Critical elements for successful collaboration

For collaborations to be successful, organisations need to leave their logos and egos at the door and get ready for a bumpy but rewarding ride.

At the second SVA Quarterly breakfast held in Perth, Juan Larrañaga, WA state manager for Save the Children and Jo Ferrie, Manager of Social Investment at Woodside, shared insights from the collaboration projects they are leading. These projects aim to improve the efficiency and effectiveness of funding and service delivery, to improve outcomes for disadvantaged young people.

Jo leads the Woodside Development Fund, a $20 million fund established in 2014 to support initiatives that aim to improve early childhood outcomes. The primary selection criteria for the fund is that initiatives must be collaborative, recognising that no single organisation can address issues as complex as early childhood development in isolation.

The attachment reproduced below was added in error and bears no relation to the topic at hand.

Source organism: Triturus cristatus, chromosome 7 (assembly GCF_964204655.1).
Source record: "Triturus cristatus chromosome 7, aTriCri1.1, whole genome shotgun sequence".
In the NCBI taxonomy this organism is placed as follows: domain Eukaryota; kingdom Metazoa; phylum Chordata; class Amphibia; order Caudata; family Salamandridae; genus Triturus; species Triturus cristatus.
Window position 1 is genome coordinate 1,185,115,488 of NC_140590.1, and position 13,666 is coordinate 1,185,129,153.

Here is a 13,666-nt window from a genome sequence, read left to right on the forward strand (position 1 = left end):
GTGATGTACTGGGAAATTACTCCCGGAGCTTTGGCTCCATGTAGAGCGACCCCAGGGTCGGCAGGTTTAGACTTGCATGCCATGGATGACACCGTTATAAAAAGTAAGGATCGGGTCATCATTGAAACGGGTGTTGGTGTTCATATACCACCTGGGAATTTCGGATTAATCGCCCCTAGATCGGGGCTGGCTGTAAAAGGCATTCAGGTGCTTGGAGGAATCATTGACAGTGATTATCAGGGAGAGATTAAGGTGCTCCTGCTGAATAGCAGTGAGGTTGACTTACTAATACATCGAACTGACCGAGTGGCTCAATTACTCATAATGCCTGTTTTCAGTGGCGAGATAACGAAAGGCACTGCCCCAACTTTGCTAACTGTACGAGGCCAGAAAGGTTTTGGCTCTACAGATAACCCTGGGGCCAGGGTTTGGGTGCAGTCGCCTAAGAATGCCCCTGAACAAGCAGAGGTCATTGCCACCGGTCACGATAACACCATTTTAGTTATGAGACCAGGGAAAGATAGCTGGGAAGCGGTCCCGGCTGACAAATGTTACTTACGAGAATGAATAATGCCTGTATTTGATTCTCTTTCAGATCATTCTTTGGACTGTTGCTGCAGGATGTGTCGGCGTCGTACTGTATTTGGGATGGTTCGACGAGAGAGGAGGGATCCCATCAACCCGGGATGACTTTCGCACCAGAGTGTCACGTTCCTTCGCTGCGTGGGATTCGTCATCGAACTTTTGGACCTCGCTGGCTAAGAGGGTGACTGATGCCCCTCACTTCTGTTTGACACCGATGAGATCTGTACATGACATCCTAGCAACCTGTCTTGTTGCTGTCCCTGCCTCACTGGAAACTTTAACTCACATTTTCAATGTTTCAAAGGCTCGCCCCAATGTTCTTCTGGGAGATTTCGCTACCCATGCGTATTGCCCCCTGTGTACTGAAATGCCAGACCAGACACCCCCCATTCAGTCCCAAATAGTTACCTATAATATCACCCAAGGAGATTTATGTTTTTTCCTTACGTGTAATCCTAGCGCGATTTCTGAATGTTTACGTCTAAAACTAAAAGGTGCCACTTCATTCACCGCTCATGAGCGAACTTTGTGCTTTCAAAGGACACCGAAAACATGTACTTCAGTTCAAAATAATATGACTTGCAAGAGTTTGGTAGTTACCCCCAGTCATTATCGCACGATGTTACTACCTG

Juan manages two major collaboration projects in WA. The first is the South East Corridor Youth Partnership Project (YPP), an innovative Collective Impact initiative focused on supporting at-risk young people by improving collaboration between state and federal agencies, NGO’s, local governments and the community, to deliver localised responses. The second is a project on the Dampier Peninsular (known as ‘Not in Our Town’ or NIOT) focused on holistic community responses to early childhood development. Juan also discussed the recent amalgamation of Save the Children Australia and Good Beginnings.

Our host for the event, Liz Tylich from Jackson McDonald, opened with an observation that all too often collaboration is borne out of frustration with the status quo, or worse, desperation. As the collaborations mentioned above and other innovative collaborations start to demonstrate better outcomes, and stronger community buy-in, we hope to see collaboration becoming a proactive, strategic decision, rather than driven by necessity.

What are the critical elements for successful collaboration?